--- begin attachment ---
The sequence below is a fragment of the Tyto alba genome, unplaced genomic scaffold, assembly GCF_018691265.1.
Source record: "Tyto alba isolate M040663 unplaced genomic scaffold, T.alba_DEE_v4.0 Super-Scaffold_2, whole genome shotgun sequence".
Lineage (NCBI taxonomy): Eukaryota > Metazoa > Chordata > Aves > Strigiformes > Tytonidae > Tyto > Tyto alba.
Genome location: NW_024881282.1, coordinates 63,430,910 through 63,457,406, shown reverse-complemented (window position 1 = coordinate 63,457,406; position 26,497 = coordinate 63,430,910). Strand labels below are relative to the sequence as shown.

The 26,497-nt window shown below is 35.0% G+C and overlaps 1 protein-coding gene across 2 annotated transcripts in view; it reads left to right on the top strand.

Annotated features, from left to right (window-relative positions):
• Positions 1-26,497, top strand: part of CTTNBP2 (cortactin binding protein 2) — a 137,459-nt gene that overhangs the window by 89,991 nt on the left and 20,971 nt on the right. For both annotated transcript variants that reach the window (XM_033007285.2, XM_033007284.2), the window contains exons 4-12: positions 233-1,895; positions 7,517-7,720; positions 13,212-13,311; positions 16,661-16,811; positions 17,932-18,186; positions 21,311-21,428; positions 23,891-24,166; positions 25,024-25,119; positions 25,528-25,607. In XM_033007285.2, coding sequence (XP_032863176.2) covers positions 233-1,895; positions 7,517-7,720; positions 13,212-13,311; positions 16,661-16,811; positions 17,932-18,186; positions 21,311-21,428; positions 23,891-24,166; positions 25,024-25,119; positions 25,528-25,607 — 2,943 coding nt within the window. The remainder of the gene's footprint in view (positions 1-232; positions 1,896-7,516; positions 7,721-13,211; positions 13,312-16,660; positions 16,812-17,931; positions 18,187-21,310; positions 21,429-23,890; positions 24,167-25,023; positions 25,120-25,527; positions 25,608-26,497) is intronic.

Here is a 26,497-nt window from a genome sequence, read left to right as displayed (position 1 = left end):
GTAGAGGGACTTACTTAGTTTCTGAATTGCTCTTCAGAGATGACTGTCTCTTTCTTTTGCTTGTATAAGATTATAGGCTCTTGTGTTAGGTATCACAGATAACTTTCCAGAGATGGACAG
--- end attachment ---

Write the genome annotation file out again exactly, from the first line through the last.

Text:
The sequence below is a fragment of the Tyto alba genome, unplaced genomic scaffold, assembly GCF_018691265.1.
Source record: "Tyto alba isolate M040663 unplaced genomic scaffold, T.alba_DEE_v4.0 Super-Scaffold_2, whole genome shotgun sequence".
Lineage (NCBI taxonomy): Eukaryota > Metazoa > Chordata > Aves > Strigiformes > Tytonidae > Tyto > Tyto alba.
Genome location: NW_024881282.1, coordinates 63,430,910 through 63,457,406, shown reverse-complemented (window position 1 = coordinate 63,457,406; position 26,497 = coordinate 63,430,910). Strand labels below are relative to the sequence as shown.

The 26,497-nt window shown below is 35.0% G+C and overlaps 1 protein-coding gene across 2 annotated transcripts in view; it reads left to right on the top strand.

Annotated features, from left to right (window-relative positions):
• Positions 1-26,497, top strand: part of CTTNBP2 (cortactin binding protein 2) — a 137,459-nt gene that overhangs the window by 89,991 nt on the left and 20,971 nt on the right. For both annotated transcript variants that reach the window (XM_033007285.2, XM_033007284.2), the window contains exons 4-12: positions 233-1,895; positions 7,517-7,720; positions 13,212-13,311; positions 16,661-16,811; positions 17,932-18,186; positions 21,311-21,428; positions 23,891-24,166; positions 25,024-25,119; positions 25,528-25,607. In XM_033007285.2, coding sequence (XP_032863176.2) covers positions 233-1,895; positions 7,517-7,720; positions 13,212-13,311; positions 16,661-16,811; positions 17,932-18,186; positions 21,311-21,428; positions 23,891-24,166; positions 25,024-25,119; positions 25,528-25,607 — 2,943 coding nt within the window. The remainder of the gene's footprint in view (positions 1-232; positions 1,896-7,516; positions 7,721-13,211; positions 13,312-16,660; positions 16,812-17,931; positions 18,187-21,310; positions 21,429-23,890; positions 24,167-25,023; positions 25,120-25,527; positions 25,608-26,497) is intronic.

Here is a 26,497-nt window from a genome sequence, read left to right as displayed (position 1 = left end):
GTAGAGGGACTTACTTAGTTTCTGAATTGCTCTTCAGAGATGACTGTCTCTTTCTTTTGCTTGTATAAGATTATAGGCTCTTGTGTTAGGTATCACAGATAACTTTCCAGAGATGGACAG